Multi-instrumentalist/composer Gary Husband has an ever expanding list of credits to his name, working over the years with numerous major artists from both the rock and jazz worlds. What he didn’t have (for quite a time) was an album of his own, but that changed in 1999 with the release of his debut solo set, Diary of a Plastic Box. Issued by a small indie label, the album was soon deleted (at Husband’s request), but Angel Air has now reissued it with a bonus CD of new material. Diary was intended as precisely that, a record of specific times, places, people, and things, an aural log that kept Husband grounded while touring with a variety of bands between 1989 and 1993.
The resultant album is a highly personal pastiche of short instrumental pieces, each distinctive and a world unto itself. A number of the musical themes presented within are revisited on the second disc, which is “a continuation of the journey,” as Husband explains in the sleeve notes. Taken together, the set is highly evocative, an exploration of mood-inducing music that feels cohesive, even though it’s quite diverse. Chuffing trains steam through Toytown, England’s rich green pastures are recalled, mice scamper gaily across keyboards, exhilarating jazz legends are revisited (as are the pomp-rock glories of yesteryear), and Christmas comes to a mall near you. Creating mostly in an avant-garde jazz mode, Husband folds into the arrangements a plethora of other styles, from jazz fusion to ambient chill. A number of pieces are guitar-driven, while rhythms in unusual time signatures play an important role in others. All told, Diary is an intriguing set, one that jazz fans in particular will find fascinating.
JO-ANN GREENE, Allmusic.com
Drumming legend Gary Husband did such a great job on the 2008 album by Jack Bruce and Robin Trower, Seven Moons, that it’s a bit strange to discover a 2008 double CD set from Husband that features him stretching out on some incredibly avant gard musical terrain.
Recorded on a Korg M1 synthesizer / workstation between 1989 and 1993 and initially released in 1999—with further recording, audio optimization, track/samples editing and entire remastering done in 2008—the 40 tracks that make up Husband’s The Complete Diary Of A Plastic Box sounds like what would happen if avant gard pioneer Edgard Varese decided to make an album of poly-rhythmic improvisational jazz fusion vignettes. A first rate jazz-rock drummer, Husband is on the same wavelength as the great Bill Bruford and—considering that this music sounds highly personalized and very electronic in nature—some of the pieces are similar in scope as Bruford’s ‘77 breakthrough debut Feels Good To Me. Commenting in the liner notes on the original recording, Husband adds, ‘Despite the fact that I was on the road, usually in my capacity as a drummer, working for other various artists, I’d constantly seek out opportunities to fade into the background and work on my own private musical endeavors, which, throughout these lengthy stretches, was an enormously fruitful and rewarding form of “therapy” for me.’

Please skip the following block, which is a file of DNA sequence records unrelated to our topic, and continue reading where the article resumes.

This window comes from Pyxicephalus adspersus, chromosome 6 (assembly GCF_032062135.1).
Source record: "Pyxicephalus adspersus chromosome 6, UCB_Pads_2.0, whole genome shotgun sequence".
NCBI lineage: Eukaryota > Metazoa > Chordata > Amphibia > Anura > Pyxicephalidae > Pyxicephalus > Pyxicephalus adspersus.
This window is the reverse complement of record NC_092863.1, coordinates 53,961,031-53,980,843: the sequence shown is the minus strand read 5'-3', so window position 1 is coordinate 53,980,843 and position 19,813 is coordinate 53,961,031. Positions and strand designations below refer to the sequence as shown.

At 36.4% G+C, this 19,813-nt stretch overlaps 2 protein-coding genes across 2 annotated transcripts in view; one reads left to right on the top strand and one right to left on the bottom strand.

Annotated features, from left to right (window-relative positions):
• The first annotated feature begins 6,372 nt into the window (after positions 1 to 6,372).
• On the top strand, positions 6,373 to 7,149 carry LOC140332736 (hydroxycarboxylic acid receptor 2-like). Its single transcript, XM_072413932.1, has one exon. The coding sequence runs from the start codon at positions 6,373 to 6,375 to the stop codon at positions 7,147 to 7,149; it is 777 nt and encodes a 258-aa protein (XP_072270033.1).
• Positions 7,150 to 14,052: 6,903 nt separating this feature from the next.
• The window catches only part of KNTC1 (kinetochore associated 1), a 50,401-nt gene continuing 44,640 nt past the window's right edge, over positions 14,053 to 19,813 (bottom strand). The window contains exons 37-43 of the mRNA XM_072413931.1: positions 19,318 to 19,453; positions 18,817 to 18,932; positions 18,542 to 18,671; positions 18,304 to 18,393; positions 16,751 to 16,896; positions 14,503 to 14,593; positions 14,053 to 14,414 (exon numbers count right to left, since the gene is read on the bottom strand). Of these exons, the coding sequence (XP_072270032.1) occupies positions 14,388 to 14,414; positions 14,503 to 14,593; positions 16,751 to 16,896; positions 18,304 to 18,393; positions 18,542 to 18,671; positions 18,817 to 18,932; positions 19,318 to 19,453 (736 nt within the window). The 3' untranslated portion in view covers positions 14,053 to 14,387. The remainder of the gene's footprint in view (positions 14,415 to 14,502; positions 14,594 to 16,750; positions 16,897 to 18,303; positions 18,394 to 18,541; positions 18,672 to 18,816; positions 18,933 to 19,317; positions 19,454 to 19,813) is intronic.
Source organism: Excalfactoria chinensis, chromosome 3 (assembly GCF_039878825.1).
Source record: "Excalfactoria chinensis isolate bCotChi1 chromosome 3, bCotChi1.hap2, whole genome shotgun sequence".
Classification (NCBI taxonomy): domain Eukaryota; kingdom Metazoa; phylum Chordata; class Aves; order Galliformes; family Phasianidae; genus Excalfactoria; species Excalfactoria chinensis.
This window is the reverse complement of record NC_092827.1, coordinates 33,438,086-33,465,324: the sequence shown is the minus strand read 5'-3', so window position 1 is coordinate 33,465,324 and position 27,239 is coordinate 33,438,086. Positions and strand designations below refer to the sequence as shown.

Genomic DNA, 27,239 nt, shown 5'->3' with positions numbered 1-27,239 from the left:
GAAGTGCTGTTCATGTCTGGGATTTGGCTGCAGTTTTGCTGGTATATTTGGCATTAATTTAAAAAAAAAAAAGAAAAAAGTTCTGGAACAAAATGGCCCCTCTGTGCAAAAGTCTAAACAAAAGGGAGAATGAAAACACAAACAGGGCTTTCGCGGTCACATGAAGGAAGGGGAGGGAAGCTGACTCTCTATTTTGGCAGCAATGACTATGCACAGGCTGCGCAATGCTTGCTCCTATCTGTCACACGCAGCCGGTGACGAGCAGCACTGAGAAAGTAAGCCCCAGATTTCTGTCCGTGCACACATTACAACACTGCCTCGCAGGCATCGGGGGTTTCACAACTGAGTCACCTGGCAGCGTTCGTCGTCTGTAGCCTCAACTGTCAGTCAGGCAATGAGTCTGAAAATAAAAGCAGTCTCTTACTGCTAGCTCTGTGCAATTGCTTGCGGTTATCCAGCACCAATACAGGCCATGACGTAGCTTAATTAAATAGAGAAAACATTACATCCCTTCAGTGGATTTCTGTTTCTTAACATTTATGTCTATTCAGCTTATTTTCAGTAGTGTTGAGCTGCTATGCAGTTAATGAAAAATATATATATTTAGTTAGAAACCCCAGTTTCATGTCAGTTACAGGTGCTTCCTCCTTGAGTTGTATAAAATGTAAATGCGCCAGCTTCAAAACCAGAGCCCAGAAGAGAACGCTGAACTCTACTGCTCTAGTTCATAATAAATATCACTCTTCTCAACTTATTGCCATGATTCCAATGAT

Throughout the 40 tracks on this 2008 double CD set on Angel Air, Husband’s unique electronic instrumental e-jazz makes for a wildly adventurous, yet completely captivating ‘soundtrack’ experience.
ROBERT SILVERSTEIN, NWE3.com CD Reviews
Unlike most expanded albums, what’s most remarkable about The Complete Diary of a Plastic Box is that it actually feels more complete as a double-disc set, with nearly two hours of multi-tracked explorations into the possibilities of one man, one Korg M1 Workstation and one set of headphones. Largely a set of miniatures with only three tracks exceeding five minutes, it’s effectively a travelogue of life on the road, a chance to hear Husband, who was largely touring as a drummer at the time, emerge as a talented keyboardist and writer. The album’s all-electronic complexion may put off the purists, but this is still a “playing” album— every layered track was performed in real time, with no quantization and the only editing an aid to connect each disc’s twenty songs.
In 1999, Diary was a calling card for Husband the keyboardist and composer. But the rhythmic aspects and knotty themes that pop up throughout are inventions that could only come from someone for whom rhythm is an equally important piece of the overall puzzle. Rather than thinking of Husband’s careers as drummer and keyboardist as two separate entities, it would be better to think of them as a single, integrated musical interest. With a strong sense of melody, groove and texture, The Complete Diary of a Plastic Box is a welcome return of an album that should have received more attention at the time and, in this new and improved expanded edition, deserves to draw attention to Husband as a complete musician, neither just a drummer or a keyboardist.
JOHN KELMAN (June 2008)
…the set is highly evocative, an exploration of mood-inducing music that feels cohesive, even though it’s quite diverse…one which jazz fans in particular will find fascinating.
Jo-Ann Greene, allmusic.com (June 2008)
Interesting fluid instrumentals presented with precise attention to detail…
www.babysue.com (June 2008)
With a strong sense of melody, groove and texture…a welcome return of an album that should have received more attention at the time…
www.allaboutjazz.com (June 2008)
…sounds like what would happen if avant garde pioneer Edward Varese decided to make an album of poly-rhythmic improvisational jazz fusion vignettes…Husband’s unique electronic instrumental e-jazz makes for a wildly adventurous, yet completely captivating ‘soundtrack’ experience.
www.mwe3.com (May 2008)